It began with a story, or rather, stories. When I was small, my father would tell them to me, but they weren't your average bedtime fare. My father had been places and done things, and he had a knack for narrative that meant I was granted vivid peeks into his past. Many were colored with his wicked humor; an old friend recently reminded me how he once entertained us (as teenagers, no less) with his "Ex Lax" story, wherein a precocious boy obtains revenge on a bullying chocoholic girl. Many stories occurred in other countries and were adventurous and even dangerous at times, like the one about his narrow escape from the Colombian jail where he heard the guards discussing who would get his shoes. The effect of these stories on a small girl in a tiny town was a spark of curiosity which grew into an almost obsessive desire to experience as much of the world as possible.

Stories alone wouldn't be enough to sustain lifelong global interest, but my father also taught me to be open minded and to seek knowledge and understanding. There is a cycle: those who experience other cultures and ways of life know that differences should represent opportunities for learning rather than excuses for fear, and they in turn impart this wisdom to their children, who often then seek to explore and learn. The practical applications of a more informed world view are obvious. How many disagreements and arguments, both on an individual level and on a global scale, really come down to misunderstandings based on ignorance of the other party's reality? Certainly many problems could be at least alleviated by the compassion that is an inherent product of experiencing another person's way of living.

Thanks in large part to my father, I am driven by a quest for understanding, a lust for life, and a desire to imbibe all the natural beauty and wonder around me. So far, I have been lucky to live in London, Northern Virginia, Philadelphia, and several places in Texas, and I have visited places like Scotland, Paris, San Francisco, and Mexico. I plan to add many more destinations to the list in my lifetime. However, because I'm neither a rich person nor, as the mother of a toddler and a full time student, a free one, travel isn't really an option right now. What kind of adventurer would I be if I let that stop me?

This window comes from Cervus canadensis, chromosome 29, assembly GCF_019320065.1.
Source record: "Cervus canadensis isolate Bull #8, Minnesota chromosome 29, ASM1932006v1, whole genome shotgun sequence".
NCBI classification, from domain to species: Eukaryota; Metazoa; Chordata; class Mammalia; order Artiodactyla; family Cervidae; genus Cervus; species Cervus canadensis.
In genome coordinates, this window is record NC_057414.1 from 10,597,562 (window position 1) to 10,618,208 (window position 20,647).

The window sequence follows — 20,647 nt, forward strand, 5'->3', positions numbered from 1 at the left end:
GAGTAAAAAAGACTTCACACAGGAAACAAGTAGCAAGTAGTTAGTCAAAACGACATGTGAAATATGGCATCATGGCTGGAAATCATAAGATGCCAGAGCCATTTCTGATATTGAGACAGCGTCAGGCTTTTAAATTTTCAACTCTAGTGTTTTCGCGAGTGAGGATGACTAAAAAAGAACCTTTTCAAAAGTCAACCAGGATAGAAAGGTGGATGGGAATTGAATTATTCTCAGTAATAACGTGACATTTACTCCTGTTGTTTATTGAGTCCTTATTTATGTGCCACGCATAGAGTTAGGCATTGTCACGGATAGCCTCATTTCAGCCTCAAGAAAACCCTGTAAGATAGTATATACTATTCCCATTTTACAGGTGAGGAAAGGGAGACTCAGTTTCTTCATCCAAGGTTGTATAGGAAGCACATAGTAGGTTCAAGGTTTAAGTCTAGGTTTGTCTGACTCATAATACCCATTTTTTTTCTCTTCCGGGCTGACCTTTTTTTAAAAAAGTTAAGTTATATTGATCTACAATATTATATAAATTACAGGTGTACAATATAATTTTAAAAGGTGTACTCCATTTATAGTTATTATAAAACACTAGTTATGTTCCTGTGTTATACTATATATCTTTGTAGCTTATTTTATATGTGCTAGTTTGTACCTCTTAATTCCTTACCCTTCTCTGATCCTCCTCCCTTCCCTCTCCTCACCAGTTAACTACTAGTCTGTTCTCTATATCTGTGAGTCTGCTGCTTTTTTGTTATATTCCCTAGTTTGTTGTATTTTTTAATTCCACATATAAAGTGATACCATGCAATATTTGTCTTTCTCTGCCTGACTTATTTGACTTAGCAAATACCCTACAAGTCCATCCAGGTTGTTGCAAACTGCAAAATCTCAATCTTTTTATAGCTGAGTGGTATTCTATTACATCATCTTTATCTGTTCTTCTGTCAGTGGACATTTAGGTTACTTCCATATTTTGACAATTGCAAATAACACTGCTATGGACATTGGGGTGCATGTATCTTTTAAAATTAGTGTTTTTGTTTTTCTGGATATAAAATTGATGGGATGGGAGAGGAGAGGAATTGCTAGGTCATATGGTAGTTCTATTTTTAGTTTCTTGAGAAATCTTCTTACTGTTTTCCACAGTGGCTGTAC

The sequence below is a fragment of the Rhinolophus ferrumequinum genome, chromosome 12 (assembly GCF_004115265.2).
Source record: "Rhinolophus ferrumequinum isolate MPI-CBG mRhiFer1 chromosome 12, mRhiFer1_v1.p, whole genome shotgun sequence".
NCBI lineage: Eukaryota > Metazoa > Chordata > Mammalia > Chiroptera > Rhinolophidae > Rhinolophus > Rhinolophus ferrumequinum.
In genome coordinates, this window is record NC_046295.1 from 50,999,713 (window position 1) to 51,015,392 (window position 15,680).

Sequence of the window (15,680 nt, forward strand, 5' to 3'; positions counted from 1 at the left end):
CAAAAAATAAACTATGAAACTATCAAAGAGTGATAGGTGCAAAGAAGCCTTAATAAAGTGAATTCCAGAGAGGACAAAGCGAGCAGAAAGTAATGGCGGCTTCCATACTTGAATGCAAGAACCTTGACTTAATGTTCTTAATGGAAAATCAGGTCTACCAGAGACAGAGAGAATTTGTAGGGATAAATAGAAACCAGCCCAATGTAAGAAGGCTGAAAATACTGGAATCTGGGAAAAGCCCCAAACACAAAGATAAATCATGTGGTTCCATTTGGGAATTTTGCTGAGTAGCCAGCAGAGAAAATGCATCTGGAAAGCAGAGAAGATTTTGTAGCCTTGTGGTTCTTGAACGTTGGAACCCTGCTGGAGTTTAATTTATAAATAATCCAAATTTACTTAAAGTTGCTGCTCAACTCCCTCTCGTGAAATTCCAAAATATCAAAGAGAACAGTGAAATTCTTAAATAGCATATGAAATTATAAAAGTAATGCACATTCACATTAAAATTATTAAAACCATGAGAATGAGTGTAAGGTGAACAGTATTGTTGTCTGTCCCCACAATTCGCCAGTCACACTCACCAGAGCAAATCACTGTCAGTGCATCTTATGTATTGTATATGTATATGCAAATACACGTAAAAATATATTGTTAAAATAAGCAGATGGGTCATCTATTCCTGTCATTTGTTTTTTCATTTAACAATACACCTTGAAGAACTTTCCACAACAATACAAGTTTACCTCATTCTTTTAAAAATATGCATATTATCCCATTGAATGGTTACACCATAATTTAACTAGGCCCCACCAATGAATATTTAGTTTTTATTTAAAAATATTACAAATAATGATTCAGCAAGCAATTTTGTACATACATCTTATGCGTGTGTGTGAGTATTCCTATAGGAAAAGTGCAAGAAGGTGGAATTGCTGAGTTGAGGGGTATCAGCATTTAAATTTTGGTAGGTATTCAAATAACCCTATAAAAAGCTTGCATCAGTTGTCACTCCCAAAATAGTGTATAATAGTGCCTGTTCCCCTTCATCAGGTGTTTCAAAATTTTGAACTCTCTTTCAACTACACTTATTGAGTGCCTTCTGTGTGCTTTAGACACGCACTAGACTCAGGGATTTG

As a Communication major, I am constantly thinking about the implications of the Internet. One of the biggest advantages of the Internet is that it bridges geographical gaps which might have previously kept us from coming in contact with people from other places and cultures. We can have international Facebook friends, blog audiences, Twitter followers, etc. The Internet has also become a wealth of global information. We might not be able to jump on a plane and visit the Eiffel Tower, but we can pretend we're there with Google Earth, and we can find nearly everything there is to know about the Eiffel Tower online (or at the very least, we can download a book about it).

Here is my idea: I will use this blog as an opportunity for virtual exploration. I will share my own experiences, some of my dad's (he still loves to tell those stories), and any other interesting stories I come across. I will learn about other countries, cultures, religions, and about natural wonders as well, all by using the tool which is quite literally at my fingertips. I invite all curious global citizens to join me on this journey.

(If you like this blog, you can also follow it at http://explorefromhome.blogspot.com.)